A greenhouse pot experiment was conducted to investigate the effects of the colonization of arbuscular mycorrhizal fungus (AMF) Glomus mosseae on the growth and metal uptake of three leguminous plants (Sesbania rostrata, Sesbania cannabina, Medicago sativa) grown in multi-metal contaminated soil. AMF colonization increased the growth of the legumes, indicating that AMF colonization increased the plant's resistance to heavy metals. It also significantly stimulated the formation of root nodules and increased the N and P uptake of all of the tested leguminous plants, which might be one of the tolerance mechanisms conferred by AMF. Compared with the control, colonization by G. mosseae decreased the concentration of metals, such as Cu, in the shoots of the three legumes, indicating that the decreased heavy metals uptake and growth dilution were induced by AMF treatment, thereby reducing the heavy metal toxicity to the plants. The root/shoot ratios of Cu in the three legumes and Zn in M. sativa were significantly increased (P < 0.05) with AMF colonization, indicating that heavy metals were immobilized by the mycorrhiza and the heavy metal translocations to the shoot were decreased. Copyright © 2007 Springer Science+Business Media B.V.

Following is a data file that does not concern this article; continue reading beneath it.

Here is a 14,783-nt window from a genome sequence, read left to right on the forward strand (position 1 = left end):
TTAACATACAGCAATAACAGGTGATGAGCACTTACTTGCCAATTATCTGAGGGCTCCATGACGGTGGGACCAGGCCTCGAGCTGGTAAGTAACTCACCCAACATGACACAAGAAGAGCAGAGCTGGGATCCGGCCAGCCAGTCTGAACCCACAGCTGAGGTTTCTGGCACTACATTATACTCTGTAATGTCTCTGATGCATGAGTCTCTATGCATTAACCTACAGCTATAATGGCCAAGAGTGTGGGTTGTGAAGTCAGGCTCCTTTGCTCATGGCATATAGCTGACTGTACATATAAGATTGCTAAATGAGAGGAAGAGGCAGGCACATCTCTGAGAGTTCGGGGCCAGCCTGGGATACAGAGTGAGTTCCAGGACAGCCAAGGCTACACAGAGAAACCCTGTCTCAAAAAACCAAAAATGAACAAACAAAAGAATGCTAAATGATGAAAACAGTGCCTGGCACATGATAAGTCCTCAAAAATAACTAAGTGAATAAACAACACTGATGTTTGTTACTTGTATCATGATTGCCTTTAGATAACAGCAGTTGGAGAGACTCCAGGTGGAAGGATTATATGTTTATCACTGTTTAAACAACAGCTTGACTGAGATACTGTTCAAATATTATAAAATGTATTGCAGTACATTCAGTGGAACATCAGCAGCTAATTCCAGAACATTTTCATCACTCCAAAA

CitationLin, A.-J., Zhang, X.-H., Wong, M.-H., Ye, Z.-H., Lou, L.-Q., Wang, Y.-S., & Zhu, Y.-G. (2007). Increase of multi-metal tolerance of three leguminous plants by arbuscular mycorrhizal fungi colonization. Environmental Geochemistry and Health, 29(6), 473-481. doi: 10.1007/s10653-007-9116-y
- Medicago sativa
- Glomus mosseae
- A. caulinodans
- Heavy metals